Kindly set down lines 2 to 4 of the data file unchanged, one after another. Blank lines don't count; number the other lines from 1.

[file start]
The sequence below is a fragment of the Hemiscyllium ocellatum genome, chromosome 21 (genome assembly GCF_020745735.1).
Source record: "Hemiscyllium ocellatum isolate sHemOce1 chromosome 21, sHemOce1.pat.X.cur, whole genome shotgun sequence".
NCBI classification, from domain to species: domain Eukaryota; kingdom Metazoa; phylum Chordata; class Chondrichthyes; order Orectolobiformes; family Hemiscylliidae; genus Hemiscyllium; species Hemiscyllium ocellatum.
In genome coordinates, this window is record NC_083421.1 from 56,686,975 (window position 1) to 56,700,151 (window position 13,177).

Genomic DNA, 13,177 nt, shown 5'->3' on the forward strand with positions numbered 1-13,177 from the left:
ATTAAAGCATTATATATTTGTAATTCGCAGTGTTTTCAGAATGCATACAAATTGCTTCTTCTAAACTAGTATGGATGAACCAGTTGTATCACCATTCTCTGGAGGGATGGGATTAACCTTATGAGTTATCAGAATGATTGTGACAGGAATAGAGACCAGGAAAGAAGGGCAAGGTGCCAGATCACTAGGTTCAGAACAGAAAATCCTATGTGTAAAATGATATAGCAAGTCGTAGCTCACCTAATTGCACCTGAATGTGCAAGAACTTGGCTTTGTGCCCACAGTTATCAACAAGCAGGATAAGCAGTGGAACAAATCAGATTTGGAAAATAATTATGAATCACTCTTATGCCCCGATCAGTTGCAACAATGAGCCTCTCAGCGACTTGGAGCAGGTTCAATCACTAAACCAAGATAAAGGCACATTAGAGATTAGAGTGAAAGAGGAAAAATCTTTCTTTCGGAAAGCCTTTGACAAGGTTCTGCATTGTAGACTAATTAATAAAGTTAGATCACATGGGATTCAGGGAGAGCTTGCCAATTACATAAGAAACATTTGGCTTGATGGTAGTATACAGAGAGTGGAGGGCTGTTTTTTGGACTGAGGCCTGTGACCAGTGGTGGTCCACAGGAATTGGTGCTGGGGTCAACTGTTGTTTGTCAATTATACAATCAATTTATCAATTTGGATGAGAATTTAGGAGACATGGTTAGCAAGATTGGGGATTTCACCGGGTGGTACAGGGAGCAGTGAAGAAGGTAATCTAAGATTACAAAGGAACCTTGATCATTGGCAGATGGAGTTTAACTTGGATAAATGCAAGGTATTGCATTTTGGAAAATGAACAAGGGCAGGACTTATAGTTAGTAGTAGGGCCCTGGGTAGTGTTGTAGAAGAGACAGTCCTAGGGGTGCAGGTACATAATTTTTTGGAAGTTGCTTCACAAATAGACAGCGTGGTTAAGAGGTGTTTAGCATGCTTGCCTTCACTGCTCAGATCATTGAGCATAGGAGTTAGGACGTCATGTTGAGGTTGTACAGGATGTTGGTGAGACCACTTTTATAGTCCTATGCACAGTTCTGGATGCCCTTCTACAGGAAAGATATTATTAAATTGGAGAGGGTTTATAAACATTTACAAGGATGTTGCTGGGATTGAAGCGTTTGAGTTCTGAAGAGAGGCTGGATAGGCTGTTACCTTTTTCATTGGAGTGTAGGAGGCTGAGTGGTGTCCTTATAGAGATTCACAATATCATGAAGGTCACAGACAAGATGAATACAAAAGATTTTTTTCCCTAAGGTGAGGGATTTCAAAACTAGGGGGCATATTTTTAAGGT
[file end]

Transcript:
Source record: "Hemiscyllium ocellatum isolate sHemOce1 chromosome 21, sHemOce1.pat.X.cur, whole genome shotgun sequence".
NCBI classification, from domain to species: domain Eukaryota; kingdom Metazoa; phylum Chordata; class Chondrichthyes; order Orectolobiformes; family Hemiscylliidae; genus Hemiscyllium; species Hemiscyllium ocellatum.
In genome coordinates, this window is record NC_083421.1 from 56,686,975 (window position 1) to 56,700,151 (window position 13,177).